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What is a break of journey?

Did you know that with many tickets in Great Britain, it’s possible to use one ticket and break up your journey as you wish? Let’s take a look at break of journey, what it means and when you can do it.

What is a break of journey?

In a railway sense, a break of journey is when you interrupt your trip part-way through. For example, if you’re travelling from London to Birmingham, then choose to get off in Coventry and visit some friends for a couple of hours, then this is a break of journey.

If you’re just changing trains or using the facilities at the station, then this isn’t a break of journey. For example, you might have 30 minutes between trains and choose to visit a shop on the station concourse.

How long can a break of journey last for?

You can break your journey for as long as your ticket is valid. For example, if you have a day return, you’d need to complete your journey by 04:30 the next morning.

If you have an Off-Peak Return, then you need to complete your outward journey on the same day. You can break your journey on the way back as many times as you like within one month, so long as you don’t ‘double back’ and keep travelling in the same direction. There’s no requirement to complete your journey on the same day.

An Anytime Return has similar rules, but you can use the outward part of your ticket for five days. An Anytime Single is valid for two days.

Finally, if you can’t reasonably complete your journey within the validity of the ticket, and need to stop overnight, you can do this. However, you need to complete your journey the following day, with no further breaks allowed, other than to change trains.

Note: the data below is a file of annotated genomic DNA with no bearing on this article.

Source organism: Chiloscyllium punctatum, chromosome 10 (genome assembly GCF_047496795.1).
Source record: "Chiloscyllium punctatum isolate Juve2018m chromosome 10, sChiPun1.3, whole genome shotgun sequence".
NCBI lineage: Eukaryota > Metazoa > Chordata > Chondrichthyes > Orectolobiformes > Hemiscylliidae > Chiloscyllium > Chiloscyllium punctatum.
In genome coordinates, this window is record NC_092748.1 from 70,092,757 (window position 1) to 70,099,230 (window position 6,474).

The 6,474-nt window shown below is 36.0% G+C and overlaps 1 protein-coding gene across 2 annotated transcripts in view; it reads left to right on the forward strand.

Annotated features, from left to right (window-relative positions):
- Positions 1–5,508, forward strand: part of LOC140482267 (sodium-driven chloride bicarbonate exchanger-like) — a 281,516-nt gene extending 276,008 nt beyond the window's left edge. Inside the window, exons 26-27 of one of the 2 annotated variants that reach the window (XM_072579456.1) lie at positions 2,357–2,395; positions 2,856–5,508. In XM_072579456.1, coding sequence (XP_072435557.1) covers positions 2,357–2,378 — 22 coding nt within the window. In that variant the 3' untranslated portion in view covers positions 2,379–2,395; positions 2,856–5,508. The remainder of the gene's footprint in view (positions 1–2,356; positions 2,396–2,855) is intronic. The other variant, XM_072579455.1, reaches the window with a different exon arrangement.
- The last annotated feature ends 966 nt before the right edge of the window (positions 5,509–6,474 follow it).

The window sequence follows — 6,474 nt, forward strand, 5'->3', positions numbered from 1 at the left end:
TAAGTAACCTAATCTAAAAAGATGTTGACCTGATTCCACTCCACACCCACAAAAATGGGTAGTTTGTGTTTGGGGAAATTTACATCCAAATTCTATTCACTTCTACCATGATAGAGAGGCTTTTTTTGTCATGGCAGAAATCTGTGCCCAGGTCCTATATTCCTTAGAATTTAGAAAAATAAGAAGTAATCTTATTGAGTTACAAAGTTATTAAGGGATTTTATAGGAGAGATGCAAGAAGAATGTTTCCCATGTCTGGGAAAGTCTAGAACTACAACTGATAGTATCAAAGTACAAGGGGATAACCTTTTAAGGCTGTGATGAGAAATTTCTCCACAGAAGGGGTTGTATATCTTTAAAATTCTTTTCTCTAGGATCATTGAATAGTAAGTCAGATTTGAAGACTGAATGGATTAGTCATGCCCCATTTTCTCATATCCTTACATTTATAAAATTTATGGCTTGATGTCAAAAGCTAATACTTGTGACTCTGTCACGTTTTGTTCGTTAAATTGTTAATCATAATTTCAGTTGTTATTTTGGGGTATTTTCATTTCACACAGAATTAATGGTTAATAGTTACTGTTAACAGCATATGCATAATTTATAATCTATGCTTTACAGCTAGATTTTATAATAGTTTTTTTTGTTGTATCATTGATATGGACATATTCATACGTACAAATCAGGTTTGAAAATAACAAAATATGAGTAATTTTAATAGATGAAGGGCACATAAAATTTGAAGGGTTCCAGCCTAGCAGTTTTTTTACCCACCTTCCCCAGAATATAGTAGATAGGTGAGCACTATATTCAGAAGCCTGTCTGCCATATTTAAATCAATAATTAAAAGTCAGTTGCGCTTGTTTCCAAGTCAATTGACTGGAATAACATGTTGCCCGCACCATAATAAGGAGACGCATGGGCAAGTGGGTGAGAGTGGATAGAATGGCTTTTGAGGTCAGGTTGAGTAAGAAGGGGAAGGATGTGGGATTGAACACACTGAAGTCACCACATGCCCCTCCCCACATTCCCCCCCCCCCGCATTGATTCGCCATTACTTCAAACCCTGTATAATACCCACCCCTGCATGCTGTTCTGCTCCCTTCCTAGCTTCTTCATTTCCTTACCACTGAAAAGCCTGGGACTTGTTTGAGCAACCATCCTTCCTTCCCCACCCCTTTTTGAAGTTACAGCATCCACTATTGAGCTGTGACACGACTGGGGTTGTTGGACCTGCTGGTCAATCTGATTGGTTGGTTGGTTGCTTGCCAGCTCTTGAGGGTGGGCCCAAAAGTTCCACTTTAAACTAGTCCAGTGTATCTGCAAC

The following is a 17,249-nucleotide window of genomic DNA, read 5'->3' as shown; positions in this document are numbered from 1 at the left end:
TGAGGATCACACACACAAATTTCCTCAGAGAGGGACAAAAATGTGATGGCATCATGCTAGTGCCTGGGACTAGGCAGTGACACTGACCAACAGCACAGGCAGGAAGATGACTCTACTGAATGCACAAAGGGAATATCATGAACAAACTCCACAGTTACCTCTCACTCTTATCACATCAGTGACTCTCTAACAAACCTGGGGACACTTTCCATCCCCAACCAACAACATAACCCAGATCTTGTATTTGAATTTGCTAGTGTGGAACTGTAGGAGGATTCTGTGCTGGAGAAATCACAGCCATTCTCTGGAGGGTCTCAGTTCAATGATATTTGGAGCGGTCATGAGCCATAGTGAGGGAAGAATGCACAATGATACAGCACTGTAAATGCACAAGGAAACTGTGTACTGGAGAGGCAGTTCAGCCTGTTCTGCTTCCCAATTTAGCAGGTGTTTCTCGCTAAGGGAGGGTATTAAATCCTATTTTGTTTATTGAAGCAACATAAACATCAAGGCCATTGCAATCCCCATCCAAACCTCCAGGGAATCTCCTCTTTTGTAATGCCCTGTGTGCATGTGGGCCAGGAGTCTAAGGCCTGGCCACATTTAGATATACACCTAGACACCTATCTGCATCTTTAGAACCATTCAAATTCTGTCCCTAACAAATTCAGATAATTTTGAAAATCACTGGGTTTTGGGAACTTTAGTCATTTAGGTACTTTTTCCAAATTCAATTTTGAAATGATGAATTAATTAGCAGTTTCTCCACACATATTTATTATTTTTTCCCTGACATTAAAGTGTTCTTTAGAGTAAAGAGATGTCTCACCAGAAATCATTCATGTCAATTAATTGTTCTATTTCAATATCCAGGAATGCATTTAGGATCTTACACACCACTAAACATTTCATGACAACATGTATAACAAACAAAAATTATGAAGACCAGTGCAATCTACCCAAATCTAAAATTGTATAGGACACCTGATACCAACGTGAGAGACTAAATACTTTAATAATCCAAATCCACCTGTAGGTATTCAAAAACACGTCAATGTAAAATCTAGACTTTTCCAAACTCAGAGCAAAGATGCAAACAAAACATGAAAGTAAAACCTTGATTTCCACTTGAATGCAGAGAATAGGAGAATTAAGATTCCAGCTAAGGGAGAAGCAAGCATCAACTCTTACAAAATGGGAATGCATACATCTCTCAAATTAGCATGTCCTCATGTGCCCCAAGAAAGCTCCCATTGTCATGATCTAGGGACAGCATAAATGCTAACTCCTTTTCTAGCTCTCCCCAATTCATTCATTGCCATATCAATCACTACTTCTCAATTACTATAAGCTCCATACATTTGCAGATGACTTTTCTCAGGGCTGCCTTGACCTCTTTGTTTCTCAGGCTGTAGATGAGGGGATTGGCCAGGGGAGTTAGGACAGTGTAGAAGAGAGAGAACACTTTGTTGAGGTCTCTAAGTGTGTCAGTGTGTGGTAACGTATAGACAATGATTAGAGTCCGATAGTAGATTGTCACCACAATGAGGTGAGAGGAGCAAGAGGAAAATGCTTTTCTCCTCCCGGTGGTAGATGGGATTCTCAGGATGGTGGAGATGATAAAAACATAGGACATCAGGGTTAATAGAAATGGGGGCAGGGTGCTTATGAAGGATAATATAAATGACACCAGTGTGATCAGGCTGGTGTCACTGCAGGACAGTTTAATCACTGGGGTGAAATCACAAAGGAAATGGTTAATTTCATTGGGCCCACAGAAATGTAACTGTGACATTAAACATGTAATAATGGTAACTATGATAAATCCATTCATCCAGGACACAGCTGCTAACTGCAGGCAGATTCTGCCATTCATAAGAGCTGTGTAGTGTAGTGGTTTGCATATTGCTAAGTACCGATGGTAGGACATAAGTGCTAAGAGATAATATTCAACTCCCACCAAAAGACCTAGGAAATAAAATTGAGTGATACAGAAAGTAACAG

Which tickets allow a break of journey?

Most flexible tickets allow you to break your journey. This includes all tickets marked as ‘Anytime‘. When it comes to tickets that are either Off-Peak or Super Off-Peak, it can vary. You can always break your return journey, but some tickets don’t allow you to do this on your outward journey.

You can find this out by checking which restriction code your ticket has. You’ll find this at the bottom of your ticket if it’s an eTicket:

train ticket showing where to find the restriction code


When you follow the link, it’ll tell you what the restriction code means. If it does not mention breaking your journey, then there aren’t any restrictions.

If there is a restriction, you’ll find it in the notes section, such as here for code 3A:

break of journey restriction for a ticket on national rail website


Can I break my journey with an Advance ticket?

Breaking your journey isn’t possible with an Advance ticket. This is because you need to stick to the trains you’ve booked, and complete the journey in one go.

Remember, changing trains and using the facilities at the station doesn’t count as breaking your journey. If you have a long connection and want to be let through the ticket gates to pop to a shop in the station, you should be allowed to do this.

What if a member of staff writes the date on my ticket?

If you have a paper ticket, staff might mark the date on it. This usually happens if you have a return ticket where the return part is valid for a month. This doesn’t affect how long the ticket is valid for and doesn’t mean that you have to complete your entire journey on that day.

Any markings on the ticket do not change how long it’s valid for.

Is there anything else I should know?

The final thing that we’d recommend doing is booking your rail tickets with Railsmartr. We believe in keeping things simple and making rail travel easy to understand and accessible. Whether you want to know about cheap train tickets or the best First Class trains, we’ve got you covered.

We don’t charge any fees either. No booking fees, and no extra fees if you need to change your plans. Why pay more?